Youth and Entreprenuership
In the past, getting jobs was not really a hustle. All one had to do was to complete high school, go to university and get straight into the job market. Even those that didn’t really clear school or qualify to go to university were able to get themselves pretty good jobs. Nowadays, even the fortunate enough to go to university are having a tough time getting descent and productive jobs. ‘Tarmacking’ has become a normality.
Unlike in the developed world where the youth are exposed to part time jobs at a tender age, no such opportunities are available in developing countries. Low economic growth, corruption, nepotism and the ever increasing demand for years of experience by employers is certainly not helping the Kenyan youth score jobs. This has led to a greater than ever rate of unemployment resulting in an upsurge of social vices such as crime, prostitution, drug peddling and abuse among others. Bearing in mind that the worst is yet to come, trust the youth not to sit back and submerge in poverty. Being young and full of life they are not letting these tough times bring them down and are breaking barriers never broken before.
Today’s Kenyan youth are turning into top-notch entrepreneurs. With the great level of unemployment, a growing number of college graduates are choosing to venture into business on graduation as a source of livelihood. Through creativity, they are using their knowledge, skill and abilities to come up with ingenious ideas that have helped bridge the gap between poverty and prosperity. The youth are setting the trend in every industry they lay a hand on.
The media industry is one that has seen remarkable youth participation. Production houses have come up serving the music industry by producing music and their videos as well. Industries that have largely contributed to the economy such as the agricultural sector which is largely affiliated with the elderly is now attracting the youth as they realize its money making potential. They are taking this broad industry by storm as they engage in various activities from rearing poultry and cattle to taking on farming. A good example is the various groups of young men and women who recently made news for fish farming in parts of Central province. Maybe not so unique in Nyanza due its proximity to Lake Victoria but coming from Central province this clearly shows how necessity is the mother of invention as they have dug ponds to rear fish and are making a kill out of it. The transport industry is one that is certainly influenced by the youth. ‘Matatus’ are known to specifically appeal to them and they are going out of their way to open garages where they custom make these public service vehicles. Their ground-breaking ideas are also being seen in ICT, which is practically running today’s world. Activities such as creative arts, drama and poetry have also been commercialized. New business ideas such as errand services, proposal writing to business consultancies are emerging, in the process creating employment and consequently contributing toward the country’s economy.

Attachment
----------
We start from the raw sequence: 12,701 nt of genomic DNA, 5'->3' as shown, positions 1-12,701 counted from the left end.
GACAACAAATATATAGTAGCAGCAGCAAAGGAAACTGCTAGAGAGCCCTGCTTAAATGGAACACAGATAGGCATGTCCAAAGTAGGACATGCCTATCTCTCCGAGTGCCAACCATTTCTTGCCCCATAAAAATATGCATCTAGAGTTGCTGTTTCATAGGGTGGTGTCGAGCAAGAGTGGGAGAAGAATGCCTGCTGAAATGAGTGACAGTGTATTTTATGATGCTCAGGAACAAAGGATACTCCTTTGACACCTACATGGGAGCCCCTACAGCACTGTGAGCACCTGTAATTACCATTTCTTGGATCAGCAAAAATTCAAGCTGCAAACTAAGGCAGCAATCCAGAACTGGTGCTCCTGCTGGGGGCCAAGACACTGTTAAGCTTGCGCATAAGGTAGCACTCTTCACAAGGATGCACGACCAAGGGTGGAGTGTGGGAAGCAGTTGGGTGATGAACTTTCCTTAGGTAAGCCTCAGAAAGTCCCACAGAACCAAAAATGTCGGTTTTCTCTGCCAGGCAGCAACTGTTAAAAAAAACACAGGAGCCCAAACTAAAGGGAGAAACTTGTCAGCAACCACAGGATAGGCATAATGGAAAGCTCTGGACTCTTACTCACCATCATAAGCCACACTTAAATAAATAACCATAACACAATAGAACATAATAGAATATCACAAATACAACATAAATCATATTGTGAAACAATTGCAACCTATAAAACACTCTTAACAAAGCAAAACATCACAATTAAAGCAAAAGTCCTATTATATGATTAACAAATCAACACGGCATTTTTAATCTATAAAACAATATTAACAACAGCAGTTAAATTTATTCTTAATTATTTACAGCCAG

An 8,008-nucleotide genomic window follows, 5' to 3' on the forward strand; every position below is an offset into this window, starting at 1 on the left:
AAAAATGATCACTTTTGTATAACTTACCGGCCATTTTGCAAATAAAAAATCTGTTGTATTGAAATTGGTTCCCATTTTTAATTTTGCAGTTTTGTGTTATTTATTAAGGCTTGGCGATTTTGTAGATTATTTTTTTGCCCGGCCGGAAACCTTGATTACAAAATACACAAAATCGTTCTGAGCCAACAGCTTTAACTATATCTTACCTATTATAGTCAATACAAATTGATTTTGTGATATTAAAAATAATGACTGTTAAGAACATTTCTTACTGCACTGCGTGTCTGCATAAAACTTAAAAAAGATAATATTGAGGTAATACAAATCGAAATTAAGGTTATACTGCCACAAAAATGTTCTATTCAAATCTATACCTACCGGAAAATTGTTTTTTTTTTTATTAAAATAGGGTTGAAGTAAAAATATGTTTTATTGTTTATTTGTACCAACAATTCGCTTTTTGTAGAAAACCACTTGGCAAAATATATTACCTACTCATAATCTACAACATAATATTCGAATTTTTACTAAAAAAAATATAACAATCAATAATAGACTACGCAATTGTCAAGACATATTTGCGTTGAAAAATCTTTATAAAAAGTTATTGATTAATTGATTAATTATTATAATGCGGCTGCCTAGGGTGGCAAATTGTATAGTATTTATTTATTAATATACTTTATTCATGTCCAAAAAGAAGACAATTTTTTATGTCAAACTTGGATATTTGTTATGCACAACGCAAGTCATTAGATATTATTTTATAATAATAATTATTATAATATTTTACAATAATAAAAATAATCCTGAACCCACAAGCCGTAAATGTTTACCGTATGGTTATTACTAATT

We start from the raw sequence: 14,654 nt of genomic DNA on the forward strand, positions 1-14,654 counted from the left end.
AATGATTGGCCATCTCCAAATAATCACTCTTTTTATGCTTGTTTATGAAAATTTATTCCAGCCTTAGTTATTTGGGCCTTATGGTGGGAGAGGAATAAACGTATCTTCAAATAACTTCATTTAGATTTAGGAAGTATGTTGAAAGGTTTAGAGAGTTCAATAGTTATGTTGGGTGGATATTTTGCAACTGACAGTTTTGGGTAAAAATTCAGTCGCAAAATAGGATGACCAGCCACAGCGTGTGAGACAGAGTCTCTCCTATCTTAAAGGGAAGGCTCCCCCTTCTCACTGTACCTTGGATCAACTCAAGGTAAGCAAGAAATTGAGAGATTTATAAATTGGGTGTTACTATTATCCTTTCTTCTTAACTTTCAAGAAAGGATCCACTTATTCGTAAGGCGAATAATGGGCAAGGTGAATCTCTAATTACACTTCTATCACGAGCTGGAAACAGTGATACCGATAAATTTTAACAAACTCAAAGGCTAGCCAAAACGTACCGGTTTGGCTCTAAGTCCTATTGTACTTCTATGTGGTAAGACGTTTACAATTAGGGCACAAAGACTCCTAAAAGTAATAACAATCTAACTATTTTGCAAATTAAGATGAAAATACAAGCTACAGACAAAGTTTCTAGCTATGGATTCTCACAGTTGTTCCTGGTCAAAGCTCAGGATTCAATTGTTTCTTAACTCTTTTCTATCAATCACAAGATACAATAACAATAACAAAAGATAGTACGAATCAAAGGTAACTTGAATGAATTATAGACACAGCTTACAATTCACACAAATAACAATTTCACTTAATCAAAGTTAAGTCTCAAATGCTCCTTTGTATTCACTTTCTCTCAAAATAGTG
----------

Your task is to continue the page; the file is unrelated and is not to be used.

Though the youth may be thriving with ideas but starting up any business is never a straightforward task. With registrations and license permits to pay for, the major hurdle for many is capital. Not only has the government lent a helping hand with the youth fund but it has paved way for other organizations such as 'Enablis' who have also come out in a bid to assist the youth. They not only grant loans and funds but are also coming up with programmes that mentor the young entrepreneurs. They provide personalized advice which helps new entrepreneurs gain confidence; overcome the typical challenges of a new venture; understand local market opportunities and become self-sufficient in business.
Youth entrepreneurship is not only an increasing phenomenon in Africa but in the world over. Entrepreneurship is without a doubt alleviating poverty hence raising standards of living. If much more support were to be granted to the cause, this could lead to a much stronger economy.
Brooks Atkinson, a famous American theatre critic once said, “This nation was built by men who took risks - pioneers who were not afraid of the wilderness, business men who were not afraid of failure, scientists who were not afraid of the truth, thinkers who were not afraid of progress, dreamers who were not afraid of action.”
By Eva Waweru